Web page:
Author(s): Pierre SV, Lesnik P, Moreau M, Bonello L, DroyLefaix MT,
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Abstract Dietary antioxidants are frequently proposed as protective agents for the vascular endothelium during the onset of atherosclerosis. This protection may occur at two distinct levels. First, they prevent oxidative modification of atherogenic lipoproteins (LDL). Second, they can provide a cellular protection against oxidized LDL-mediated endothelium dysfunction, although this mechanism remains poorly considered in many instances. To gain insight into the mechanism underlying such cellular protection against oxidized LDL, we examined the impact of a popular traditional medicine, an extract from Ginkgo biloba with well-known antioxidant properties, on two endothelial cells properties: cell adhesion and ionic homeostasis. Cellular lipoperoxides levels were also measured as a marker of cellular oxidative stress. Human umbilical-vein endothelial cells were exposed to native (nat-) or oxidized (ox-) LDL, the latter prepared to be compatible with clinically observed levels of oxidation. Although nat-LDL had little effect, ox-LDL increased endothelial adhesive properties (35\%, p<0.01) and lipoperoxidation (45\%, p<0.01). Na,K-ATPase activity, a key regulator of ionic homeostasis, was significantly decreased after exposure to nat-LDL (30\%, p<0.01) and dramatically depressed after exposure to ox-LDL (65\%, p<0.001). The standardized preparation of Ginkgo biloba EGb-761 totally protected adhesive properties and endothelial lipoperoxide levels. Moreover, it limited the decrease in Na,K-ATPase activity induced by ox-LDL to levels similar to nat-LDL. This suggests that EGb-761 protects endothelial adhesive properties and helps prevent the disruption of ionic homeostasis. The EGb-761-mediated inhibition of ox-LDL-induced lipoperoxide levels in endothelial cells appears to be an important mechanism by which Ginkgo biloba extract protects endothelial properties.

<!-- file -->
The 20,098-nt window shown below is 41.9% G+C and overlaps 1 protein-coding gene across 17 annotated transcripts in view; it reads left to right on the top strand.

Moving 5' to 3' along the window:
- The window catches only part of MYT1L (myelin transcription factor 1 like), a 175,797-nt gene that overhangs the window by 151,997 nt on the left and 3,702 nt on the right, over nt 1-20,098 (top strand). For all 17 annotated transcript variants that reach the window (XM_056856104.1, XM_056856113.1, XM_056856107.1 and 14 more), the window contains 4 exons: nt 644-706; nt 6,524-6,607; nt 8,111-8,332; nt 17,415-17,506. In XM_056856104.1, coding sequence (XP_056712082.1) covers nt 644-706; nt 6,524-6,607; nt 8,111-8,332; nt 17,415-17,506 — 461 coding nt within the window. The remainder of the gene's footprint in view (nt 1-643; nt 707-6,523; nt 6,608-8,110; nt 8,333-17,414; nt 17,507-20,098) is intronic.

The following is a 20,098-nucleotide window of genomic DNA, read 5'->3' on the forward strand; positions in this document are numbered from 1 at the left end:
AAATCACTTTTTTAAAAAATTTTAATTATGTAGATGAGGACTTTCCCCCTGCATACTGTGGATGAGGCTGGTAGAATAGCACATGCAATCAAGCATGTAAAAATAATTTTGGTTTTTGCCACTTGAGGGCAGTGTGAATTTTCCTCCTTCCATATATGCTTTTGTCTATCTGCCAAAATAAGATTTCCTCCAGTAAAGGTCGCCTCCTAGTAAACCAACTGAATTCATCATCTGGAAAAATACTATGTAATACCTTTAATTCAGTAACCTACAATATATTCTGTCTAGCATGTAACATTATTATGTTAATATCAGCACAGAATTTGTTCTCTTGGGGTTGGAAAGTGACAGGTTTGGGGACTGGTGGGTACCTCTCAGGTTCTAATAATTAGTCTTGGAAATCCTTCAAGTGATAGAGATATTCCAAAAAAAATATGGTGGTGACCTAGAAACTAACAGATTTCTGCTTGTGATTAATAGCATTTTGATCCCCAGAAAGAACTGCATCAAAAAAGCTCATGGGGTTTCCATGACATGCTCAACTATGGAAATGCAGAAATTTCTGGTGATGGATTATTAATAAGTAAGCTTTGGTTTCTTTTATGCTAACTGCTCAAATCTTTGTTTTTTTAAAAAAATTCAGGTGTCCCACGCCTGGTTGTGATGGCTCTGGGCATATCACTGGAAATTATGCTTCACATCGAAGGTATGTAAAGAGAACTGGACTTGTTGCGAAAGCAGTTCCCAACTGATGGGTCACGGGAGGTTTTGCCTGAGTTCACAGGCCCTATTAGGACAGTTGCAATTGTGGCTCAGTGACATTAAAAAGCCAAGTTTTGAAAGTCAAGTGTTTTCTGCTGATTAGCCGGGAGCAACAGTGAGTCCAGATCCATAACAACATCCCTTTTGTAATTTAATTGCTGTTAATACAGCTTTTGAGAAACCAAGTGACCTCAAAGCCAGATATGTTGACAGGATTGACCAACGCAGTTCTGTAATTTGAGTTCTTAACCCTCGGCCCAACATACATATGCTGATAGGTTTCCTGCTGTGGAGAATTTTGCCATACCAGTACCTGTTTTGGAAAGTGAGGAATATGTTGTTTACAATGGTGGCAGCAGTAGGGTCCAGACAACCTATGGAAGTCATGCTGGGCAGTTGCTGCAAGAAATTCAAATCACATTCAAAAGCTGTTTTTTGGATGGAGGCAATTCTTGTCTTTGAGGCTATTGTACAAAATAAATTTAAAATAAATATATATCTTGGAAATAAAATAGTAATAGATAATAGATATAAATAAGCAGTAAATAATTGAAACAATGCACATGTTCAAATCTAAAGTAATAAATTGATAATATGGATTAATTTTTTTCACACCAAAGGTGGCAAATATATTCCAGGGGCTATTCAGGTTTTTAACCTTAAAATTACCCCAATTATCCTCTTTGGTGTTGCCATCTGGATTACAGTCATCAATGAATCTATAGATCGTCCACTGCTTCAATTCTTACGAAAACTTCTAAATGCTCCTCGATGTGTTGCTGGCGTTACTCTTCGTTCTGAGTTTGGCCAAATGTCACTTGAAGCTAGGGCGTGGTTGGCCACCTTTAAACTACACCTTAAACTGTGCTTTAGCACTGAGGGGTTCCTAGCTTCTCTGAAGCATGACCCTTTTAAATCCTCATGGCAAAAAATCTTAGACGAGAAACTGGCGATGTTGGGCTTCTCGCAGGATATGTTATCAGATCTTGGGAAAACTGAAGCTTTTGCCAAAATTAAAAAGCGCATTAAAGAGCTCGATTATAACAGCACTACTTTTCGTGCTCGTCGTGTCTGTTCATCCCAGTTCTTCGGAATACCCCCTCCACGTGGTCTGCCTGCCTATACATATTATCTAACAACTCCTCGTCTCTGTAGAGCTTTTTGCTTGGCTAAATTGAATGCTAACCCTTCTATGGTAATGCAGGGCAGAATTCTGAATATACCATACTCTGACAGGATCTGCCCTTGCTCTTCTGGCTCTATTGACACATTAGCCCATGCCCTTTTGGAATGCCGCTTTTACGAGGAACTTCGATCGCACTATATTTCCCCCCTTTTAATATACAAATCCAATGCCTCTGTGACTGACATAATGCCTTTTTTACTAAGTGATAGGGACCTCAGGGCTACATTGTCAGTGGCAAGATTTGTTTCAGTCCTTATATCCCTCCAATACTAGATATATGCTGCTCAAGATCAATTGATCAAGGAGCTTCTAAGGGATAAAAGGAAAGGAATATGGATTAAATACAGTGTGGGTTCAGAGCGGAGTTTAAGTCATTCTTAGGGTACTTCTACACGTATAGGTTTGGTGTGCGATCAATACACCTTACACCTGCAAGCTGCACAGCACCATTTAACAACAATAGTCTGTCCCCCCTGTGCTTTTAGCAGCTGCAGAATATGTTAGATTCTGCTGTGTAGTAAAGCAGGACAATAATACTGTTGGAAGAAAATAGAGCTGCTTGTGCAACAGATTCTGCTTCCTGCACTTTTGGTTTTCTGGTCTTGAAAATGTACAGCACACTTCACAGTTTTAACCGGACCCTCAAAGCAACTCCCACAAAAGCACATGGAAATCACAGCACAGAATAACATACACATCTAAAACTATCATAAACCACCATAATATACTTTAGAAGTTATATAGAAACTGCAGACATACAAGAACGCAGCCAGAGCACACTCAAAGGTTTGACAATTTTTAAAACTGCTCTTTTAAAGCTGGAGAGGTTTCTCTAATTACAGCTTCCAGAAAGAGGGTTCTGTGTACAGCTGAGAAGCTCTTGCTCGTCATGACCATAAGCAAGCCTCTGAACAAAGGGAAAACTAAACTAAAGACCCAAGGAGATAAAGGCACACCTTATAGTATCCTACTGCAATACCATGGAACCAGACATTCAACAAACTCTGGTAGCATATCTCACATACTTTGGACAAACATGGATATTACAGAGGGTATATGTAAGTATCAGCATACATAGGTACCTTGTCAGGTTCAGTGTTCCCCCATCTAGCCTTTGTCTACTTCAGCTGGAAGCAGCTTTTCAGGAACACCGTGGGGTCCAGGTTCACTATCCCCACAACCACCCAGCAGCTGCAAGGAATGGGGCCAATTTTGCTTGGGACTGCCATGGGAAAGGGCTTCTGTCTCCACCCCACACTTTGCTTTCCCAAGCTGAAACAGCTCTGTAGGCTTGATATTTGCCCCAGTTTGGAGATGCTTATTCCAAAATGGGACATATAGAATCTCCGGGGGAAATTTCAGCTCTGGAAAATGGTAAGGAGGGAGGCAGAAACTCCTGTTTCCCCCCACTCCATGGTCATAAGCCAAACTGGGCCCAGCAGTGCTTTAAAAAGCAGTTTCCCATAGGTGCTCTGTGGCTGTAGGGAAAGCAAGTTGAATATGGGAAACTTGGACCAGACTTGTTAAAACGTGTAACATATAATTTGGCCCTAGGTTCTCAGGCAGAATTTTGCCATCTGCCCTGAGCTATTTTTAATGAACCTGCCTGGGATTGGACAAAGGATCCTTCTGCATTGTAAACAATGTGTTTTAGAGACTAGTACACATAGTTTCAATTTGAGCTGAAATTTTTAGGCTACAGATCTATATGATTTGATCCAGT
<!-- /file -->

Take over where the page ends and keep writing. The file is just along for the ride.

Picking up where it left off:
This article was published in Cell Mol Biol (Noisy-le-grand)
and referenced in Angiology: Open Access